atrocities perpetrated in the Congo Free State (today the Democratic Republic of the Congo) which, at the time, was a colony under the personal rule of King Leopold II of Belgium
In the period from 1885 to 1908, many well-documented atrocities were perpetrated in the Congo Free State (today the Democratic Republic of the Congo) which, at the time, was a colony under the personal rule of King Leopold II of the Belgians. These atrocities were particularly associated with the labour policies used to collect natural rubber for export. Together with epidemic disease, famine, and a falling birth rate caused by these disruptions, the atrocities contributed to a sharp decline in the Congolese population. The magnitude of the population fall over the period is disputed, with modern estimates ranging from 1 million to 15 million deaths.
At the Berlin Conference of 1884–85, the European powers allocated the Congo Basin region to a private charitable organisation run by Leopold II, who had long held ambitions for colonial expansion. The territory under Leopold's control exceeded 2,600,000 km2 (1,000,000 sq mi) and, amid financial problems, was ruled by a tiny cadre of administrators drawn from across Europe. Initially, the colony proved unprofitable and insufficient, with the state always close to bankruptcy. The boom in demand for natural rubber, which was abundant in the territory, created a radical shift in the 1890s—to facilitate the extraction and export of rubber, all "uninhabited" land in the Congo was nationalised, with the majority distributed to private companies as concessions. Some was kept by the state. Between 1891 and 1906, the companies were allowed to do whatever they wished with almost no judicial interference, the result being that forced labour and violent coercion were used to collect the rubber cheaply and maximise profit. A native paramilitary army, the Force Publique, was also created to enforce the labour policies. Individual workers who refused to participate in rubber collection could be killed and entire villages razed.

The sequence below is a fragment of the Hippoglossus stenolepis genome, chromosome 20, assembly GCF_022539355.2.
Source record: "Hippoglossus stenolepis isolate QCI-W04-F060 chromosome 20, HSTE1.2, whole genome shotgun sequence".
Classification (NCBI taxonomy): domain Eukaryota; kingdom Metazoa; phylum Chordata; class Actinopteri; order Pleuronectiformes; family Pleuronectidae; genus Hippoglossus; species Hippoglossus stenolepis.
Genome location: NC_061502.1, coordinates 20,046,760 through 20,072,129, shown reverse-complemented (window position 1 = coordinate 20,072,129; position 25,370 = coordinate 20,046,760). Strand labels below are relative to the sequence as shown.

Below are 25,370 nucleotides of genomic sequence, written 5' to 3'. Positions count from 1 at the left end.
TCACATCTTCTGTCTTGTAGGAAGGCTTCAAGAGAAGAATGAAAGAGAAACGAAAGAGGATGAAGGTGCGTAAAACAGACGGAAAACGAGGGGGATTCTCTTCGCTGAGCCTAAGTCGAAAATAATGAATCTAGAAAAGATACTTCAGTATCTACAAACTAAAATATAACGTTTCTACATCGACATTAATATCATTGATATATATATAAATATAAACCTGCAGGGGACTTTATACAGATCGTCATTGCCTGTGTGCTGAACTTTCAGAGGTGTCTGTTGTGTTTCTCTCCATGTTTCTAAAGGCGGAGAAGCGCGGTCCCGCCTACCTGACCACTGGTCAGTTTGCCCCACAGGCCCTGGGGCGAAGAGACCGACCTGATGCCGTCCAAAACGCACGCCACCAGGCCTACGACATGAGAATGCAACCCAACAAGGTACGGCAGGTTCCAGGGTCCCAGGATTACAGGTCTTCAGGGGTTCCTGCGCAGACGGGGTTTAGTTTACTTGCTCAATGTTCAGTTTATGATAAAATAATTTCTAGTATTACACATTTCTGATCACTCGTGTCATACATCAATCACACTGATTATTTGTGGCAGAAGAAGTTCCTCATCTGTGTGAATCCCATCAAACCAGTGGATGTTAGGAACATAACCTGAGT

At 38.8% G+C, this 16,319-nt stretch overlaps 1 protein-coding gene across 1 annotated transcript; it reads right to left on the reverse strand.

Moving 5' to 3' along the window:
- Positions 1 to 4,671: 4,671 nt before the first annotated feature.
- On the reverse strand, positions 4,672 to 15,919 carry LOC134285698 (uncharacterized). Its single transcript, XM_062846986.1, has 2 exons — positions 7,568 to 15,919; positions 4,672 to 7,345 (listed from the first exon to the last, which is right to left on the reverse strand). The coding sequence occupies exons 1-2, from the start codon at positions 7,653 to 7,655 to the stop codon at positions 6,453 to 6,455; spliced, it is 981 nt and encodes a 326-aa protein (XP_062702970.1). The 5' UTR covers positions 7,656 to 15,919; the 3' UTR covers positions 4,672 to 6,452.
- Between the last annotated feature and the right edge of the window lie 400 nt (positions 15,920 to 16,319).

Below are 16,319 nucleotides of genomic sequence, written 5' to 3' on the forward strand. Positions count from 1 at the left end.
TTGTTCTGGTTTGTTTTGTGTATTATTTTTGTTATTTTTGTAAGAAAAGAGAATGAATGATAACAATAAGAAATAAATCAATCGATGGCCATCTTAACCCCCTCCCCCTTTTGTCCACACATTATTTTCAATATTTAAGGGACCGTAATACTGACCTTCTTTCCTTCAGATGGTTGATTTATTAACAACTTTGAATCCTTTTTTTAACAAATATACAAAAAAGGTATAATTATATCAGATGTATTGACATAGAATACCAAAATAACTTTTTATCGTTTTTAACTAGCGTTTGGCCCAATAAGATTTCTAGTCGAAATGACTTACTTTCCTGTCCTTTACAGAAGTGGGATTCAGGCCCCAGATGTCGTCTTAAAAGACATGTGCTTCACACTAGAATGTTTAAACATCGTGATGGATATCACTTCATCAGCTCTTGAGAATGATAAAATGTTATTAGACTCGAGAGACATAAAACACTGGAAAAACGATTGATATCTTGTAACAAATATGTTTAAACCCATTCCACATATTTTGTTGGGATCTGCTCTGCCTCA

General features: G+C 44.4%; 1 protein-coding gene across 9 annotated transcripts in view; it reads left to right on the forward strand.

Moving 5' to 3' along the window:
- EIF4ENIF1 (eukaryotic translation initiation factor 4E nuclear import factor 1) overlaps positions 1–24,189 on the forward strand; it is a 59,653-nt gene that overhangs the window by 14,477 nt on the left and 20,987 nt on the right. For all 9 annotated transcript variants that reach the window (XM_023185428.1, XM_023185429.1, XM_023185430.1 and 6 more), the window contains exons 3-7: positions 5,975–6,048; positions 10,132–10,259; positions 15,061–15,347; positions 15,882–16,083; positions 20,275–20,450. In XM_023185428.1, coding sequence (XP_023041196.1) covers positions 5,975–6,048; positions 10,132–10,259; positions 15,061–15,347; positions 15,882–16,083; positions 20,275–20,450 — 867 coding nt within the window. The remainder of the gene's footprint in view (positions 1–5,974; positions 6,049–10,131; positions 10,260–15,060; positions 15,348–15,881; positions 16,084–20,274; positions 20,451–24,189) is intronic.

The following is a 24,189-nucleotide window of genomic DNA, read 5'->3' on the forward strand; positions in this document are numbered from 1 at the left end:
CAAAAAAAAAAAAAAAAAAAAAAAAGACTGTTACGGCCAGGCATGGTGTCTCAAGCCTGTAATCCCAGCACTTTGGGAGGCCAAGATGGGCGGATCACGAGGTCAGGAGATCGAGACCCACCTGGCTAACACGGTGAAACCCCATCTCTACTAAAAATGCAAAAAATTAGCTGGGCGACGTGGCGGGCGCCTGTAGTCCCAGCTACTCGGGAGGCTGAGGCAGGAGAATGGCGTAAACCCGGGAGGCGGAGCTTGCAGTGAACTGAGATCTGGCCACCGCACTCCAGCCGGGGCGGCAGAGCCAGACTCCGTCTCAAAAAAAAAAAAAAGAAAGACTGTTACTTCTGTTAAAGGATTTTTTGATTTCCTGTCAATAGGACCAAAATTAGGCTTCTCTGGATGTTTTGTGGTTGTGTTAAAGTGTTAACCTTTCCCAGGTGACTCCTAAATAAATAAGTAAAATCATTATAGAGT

Despite these atrocities, the main cause of the population decline was disease, which was exacerbated by the social disruption caused by the Free State. A number of epidemics, notably African sleeping sickness, smallpox, swine influenza, and amoebic dysentery, ravaged indigenous populations. In 1901 alone it was estimated that 500,000 Congolese had died from sleeping sickness. Disease, famine and violence combined to reduce the birth-rate while excess deaths rose.
The severing of workers' hands achieved particular international notoriety. These were sometimes cut off by Force Publique soldiers who were made to account for every shot they fired by bringing back the hands of their victims. These details were recorded by Christian missionaries working in the Congo and caused public outrage when they were made known in the United Kingdom, Belgium, the United States and elsewhere. An international campaign against the Congo Free State began in 1890 and reached its apogee after 1900 under the leadership of the British activist E. D. Morel. In 1908, as a result of international pressure, the Belgian government annexed the Congo Free State to form the Belgian Congo, and ended many of the systems responsible for the abuses. The size of the population decline during the period is the subject of extensive historiographical debate, and there is an open debate as to whether the atrocities constitute genocide. Neither the Belgian monarchy nor the Belgian state has ever apologised for the atrocities. In 2020 King Philippe expressed his regret to the Congolese government for "acts of violence and cruelty" inflicted during the rule of the Congo Free State, though he did not explicitly mention Leopold's role and some activists accused him of not making a full apology.
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